Grant MacEwan College is putting a new face on its student portal this fall. She doesn’t have a name yet, but will be available 24×7 to point students with registration questions in the right direction.

The Edmonton college,

the largest in the province, is rolling out CodeBaby Corp.’s “virtual agent” software for its Web site and intranet. CodeBaby specializes in providing human but animated characters that can help visitors navigate Web sites or be used as training aids for corporate clients.

MacEwan’s virtual agent will be used primarily to augment the online registration process for more than 40,000 students and 3,700 staff and faculty. The idea is to deal with questions and common problems quickly, said David Beharry, a spokesperson for the college, and minimize the amount of time students need to spend registering for courses.

“There will be a learning curve, but we’ve . . . looked at the software package and looked at examples of how it can be utilized,” said Beharry. “I think right off the bat there might be a bit of ‘What’s this . . . ?’ but as soon as they move through the process, the majority of people will understand that this is something that facilitates their registration.”

MacEwan has opted for a female virtual agent since most people are more comfortable dealing with a female presence in that context, said Beharry.

Virtual agents that CodeBaby has designed for other clients include “Gina,” a virtual agent that works with the Government of Alberta as a training tool for its financial personnel. McEwan’s agent may never actually be christened, said Beharry, but will be a young woman and voiced by someone of college age. “We’ve found that it’s something that people are more open to. . . . it will be something they can relate to.”

CodeBaby is working with MacEwan to develop the specific look of the character.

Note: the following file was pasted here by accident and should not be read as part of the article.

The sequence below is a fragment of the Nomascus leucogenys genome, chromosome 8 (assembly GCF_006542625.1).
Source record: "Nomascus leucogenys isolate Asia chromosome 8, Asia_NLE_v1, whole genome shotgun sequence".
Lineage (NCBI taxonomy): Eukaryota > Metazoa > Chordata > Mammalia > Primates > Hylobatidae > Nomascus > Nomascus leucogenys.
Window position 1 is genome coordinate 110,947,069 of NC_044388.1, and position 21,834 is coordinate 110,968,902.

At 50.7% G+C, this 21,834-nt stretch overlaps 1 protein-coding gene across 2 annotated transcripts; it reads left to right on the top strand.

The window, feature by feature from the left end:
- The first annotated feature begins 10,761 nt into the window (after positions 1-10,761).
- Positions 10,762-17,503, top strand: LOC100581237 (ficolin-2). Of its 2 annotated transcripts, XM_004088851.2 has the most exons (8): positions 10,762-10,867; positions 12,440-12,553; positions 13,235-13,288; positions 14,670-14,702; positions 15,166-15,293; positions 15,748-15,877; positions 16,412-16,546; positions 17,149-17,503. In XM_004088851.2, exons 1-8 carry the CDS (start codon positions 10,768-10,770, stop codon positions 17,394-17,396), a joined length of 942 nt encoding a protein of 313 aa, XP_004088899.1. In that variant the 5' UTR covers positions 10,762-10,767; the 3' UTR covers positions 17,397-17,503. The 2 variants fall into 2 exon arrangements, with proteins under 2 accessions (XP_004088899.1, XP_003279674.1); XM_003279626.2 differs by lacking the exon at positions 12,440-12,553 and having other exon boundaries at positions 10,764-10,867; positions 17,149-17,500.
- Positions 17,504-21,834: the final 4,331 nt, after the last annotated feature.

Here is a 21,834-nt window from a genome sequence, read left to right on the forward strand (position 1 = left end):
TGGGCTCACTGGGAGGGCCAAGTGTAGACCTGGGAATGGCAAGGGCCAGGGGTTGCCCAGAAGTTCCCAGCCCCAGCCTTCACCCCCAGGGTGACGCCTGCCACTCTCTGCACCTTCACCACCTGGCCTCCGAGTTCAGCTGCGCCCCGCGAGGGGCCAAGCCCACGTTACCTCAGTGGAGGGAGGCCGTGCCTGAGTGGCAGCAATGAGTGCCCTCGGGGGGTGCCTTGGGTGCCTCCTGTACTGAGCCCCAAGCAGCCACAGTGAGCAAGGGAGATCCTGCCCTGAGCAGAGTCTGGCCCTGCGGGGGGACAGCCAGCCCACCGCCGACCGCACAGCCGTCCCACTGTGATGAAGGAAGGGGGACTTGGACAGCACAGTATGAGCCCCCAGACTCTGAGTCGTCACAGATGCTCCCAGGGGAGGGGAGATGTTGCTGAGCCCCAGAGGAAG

“MacEwan is looking towards us to determine what’s worked in the past and what they should do,” said CodeBaby CEO Shaheel Hooda. “They’ve got some thoughts already in mind in terms of what the character will look like and we’re helping them out in terms of the ramifications of all that.”

The college aims to make her “more MacEwan,” said Beharry. “We can adapt the hair colour, the skin tone, etc.”

The college considered designing a character with a youthful vernacular, but eventually opted for a “plain English” version.

“A large number of our students are 18, 19, 20, but we also have a fair amount of student population that is 25, 27, 30 or 31. We have to make sure that we’re not really pigeon-holing the character,” said Beharry.

The virtual agent will primarily be used to aid the student registration process, but her duties may be extended to handle queries about other resources like counseling services. The solution will go into test mode in the coming weeks and will be ready well in advance of September, said Beharry.

He said the expects “heavy usage” of the service, particularly in its early phase. Curiosity will be a big motivator for a lot of students. “It’s something different, it’s something unique. . . people will want to find out how this service can really assist them. They’ll play with it a little while to find out what services are actually provided.”

MacEwan is the first major education institution client for CodeBaby, but Hooda anticipates it could be the first of many. The ability to deal with a large student body could also be a selling point to attract more corporate clients, he added. Earlier this year CodeBaby signed a deal with Bell Canada to use a virtual agent with its Sympatico Internet service.


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